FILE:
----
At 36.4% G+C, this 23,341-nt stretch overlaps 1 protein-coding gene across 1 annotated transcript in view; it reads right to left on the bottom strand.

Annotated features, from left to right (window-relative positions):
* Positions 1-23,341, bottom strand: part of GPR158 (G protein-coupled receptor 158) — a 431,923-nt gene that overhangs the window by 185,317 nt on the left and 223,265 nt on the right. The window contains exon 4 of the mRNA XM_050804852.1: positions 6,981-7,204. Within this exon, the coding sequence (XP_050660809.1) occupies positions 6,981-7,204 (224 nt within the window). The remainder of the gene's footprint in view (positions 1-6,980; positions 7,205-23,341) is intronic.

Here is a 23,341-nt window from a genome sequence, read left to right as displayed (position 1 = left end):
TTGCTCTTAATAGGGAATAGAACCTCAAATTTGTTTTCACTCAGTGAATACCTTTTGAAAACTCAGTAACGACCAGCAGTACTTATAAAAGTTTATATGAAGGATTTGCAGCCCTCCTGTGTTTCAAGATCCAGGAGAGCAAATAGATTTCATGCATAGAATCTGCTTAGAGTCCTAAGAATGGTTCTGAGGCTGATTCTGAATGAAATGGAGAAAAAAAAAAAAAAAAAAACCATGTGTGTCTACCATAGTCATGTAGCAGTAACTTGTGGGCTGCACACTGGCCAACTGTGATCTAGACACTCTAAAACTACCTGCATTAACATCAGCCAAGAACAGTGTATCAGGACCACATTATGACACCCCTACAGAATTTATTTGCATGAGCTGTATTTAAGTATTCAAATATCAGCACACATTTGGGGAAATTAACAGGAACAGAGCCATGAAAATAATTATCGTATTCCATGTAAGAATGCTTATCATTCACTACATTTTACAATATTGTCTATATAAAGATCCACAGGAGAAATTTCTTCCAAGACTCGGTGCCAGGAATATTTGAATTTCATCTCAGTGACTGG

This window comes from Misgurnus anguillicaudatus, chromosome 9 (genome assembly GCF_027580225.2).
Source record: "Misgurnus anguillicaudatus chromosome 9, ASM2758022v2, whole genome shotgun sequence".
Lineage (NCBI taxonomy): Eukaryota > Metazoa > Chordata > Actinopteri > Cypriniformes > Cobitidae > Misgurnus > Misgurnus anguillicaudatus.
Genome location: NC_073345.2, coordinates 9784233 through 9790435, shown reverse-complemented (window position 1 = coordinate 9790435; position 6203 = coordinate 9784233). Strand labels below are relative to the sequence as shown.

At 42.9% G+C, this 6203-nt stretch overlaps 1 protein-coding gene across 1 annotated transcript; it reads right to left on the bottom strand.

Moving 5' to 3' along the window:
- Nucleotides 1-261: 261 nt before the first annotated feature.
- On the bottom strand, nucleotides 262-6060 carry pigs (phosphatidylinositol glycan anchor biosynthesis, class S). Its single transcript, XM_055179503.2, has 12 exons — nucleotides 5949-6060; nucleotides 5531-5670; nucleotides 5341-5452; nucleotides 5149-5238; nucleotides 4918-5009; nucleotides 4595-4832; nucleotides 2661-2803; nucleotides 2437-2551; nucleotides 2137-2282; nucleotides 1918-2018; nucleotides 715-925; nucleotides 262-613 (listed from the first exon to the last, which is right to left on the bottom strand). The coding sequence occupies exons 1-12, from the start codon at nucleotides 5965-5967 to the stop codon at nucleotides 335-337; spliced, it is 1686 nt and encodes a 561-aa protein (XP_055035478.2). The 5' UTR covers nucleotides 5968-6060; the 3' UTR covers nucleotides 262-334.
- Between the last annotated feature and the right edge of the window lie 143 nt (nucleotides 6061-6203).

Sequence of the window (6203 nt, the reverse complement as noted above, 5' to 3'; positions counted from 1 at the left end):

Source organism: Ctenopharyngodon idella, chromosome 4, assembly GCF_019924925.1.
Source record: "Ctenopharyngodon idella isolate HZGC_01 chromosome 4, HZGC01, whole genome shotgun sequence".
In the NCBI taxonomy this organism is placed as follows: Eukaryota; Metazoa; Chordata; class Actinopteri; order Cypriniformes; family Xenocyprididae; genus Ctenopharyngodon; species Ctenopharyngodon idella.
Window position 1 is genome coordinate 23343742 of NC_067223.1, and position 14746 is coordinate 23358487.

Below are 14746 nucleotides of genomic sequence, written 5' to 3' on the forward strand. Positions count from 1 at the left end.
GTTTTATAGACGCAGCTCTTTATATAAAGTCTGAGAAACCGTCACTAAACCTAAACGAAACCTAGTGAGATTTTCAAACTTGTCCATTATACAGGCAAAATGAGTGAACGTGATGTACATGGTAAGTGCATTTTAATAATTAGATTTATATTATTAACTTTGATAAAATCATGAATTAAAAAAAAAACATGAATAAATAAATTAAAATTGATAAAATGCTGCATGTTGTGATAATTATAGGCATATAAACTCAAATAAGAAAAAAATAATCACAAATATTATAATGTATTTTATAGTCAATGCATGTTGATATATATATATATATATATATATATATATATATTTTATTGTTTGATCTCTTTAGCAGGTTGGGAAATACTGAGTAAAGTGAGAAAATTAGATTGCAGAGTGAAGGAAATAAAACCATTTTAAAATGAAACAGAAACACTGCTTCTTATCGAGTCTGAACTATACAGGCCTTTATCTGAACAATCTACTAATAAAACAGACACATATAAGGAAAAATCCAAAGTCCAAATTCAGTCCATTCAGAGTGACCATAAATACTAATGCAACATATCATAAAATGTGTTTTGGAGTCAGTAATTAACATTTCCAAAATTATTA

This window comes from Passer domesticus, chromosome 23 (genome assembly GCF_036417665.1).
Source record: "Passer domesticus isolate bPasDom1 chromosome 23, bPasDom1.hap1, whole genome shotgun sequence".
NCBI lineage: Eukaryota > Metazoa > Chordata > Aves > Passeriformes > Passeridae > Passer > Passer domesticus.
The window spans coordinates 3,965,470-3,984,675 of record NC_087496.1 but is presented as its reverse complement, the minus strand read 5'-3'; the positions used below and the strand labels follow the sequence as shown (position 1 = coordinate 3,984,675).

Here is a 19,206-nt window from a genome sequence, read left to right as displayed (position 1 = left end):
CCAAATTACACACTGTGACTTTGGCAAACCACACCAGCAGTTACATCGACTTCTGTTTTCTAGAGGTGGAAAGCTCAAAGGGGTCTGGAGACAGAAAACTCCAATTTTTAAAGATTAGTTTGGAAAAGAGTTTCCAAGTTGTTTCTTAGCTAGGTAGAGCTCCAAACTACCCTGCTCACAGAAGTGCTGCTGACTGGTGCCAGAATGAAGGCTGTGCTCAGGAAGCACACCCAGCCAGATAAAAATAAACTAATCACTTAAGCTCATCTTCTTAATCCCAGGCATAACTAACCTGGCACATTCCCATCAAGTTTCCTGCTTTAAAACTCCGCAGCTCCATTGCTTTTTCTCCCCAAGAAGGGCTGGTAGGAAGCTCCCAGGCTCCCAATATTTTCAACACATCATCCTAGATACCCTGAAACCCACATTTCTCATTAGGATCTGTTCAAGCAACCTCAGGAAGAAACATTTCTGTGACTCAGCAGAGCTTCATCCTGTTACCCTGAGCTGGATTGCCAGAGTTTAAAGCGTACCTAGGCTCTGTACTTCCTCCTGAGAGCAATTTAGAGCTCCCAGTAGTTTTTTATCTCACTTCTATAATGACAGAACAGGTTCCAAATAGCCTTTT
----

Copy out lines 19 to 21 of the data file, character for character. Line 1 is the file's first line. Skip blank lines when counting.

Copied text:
Window position 1 is genome coordinate 23343742 of NC_067223.1, and position 14746 is coordinate 23358487.

Below are 14746 nucleotides of genomic sequence, written 5' to 3' on the forward strand. Positions count from 1 at the left end.
GTTTTATAGACGCAGCTCTTTATATAAAGTCTGAGAAACCGTCACTAAACCTAAACGAAACCTAGTGAGATTTTCAAACTTGTCCATTATACAGGCAAAATGAGTGAACGTGATGTACATGGTAAGTGCATTTTAATAATTAGATTTATATTATTAACTTTGATAAAATCATGAATTAAAAAAAAAACATGAATAAATAAATTAAAATTGATAAAATGCTGCATGTTGTGATAATTATAGGCATATAAACTCAAATAAGAAAAAAATAATCACAAATATTATAATGTATTTTATAGTCAATGCATGTTGATATATATATATATATATATATATATATATATATTTTATTGTTTGATCTCTTTAGCAGGTTGGGAAATACTGAGTAAAGTGAGAAAATTAGATTGCAGAGTGAAGGAAATAAAACCATTTTAAAATGAAACAGAAACACTGCTTCTTATCGAGTCTGAACTATACAGGCCTTTATCTGAACAATCTACTAATAAAACAGACACATATAAGGAAAAATCCAAAGTCCAAATTCAGTCCATTCAGAGTGACCATAAATACTAATGCAACATATCATAAAATGTGTTTTGGAGTCAGTAATTAACATTTCCAAAATTATTA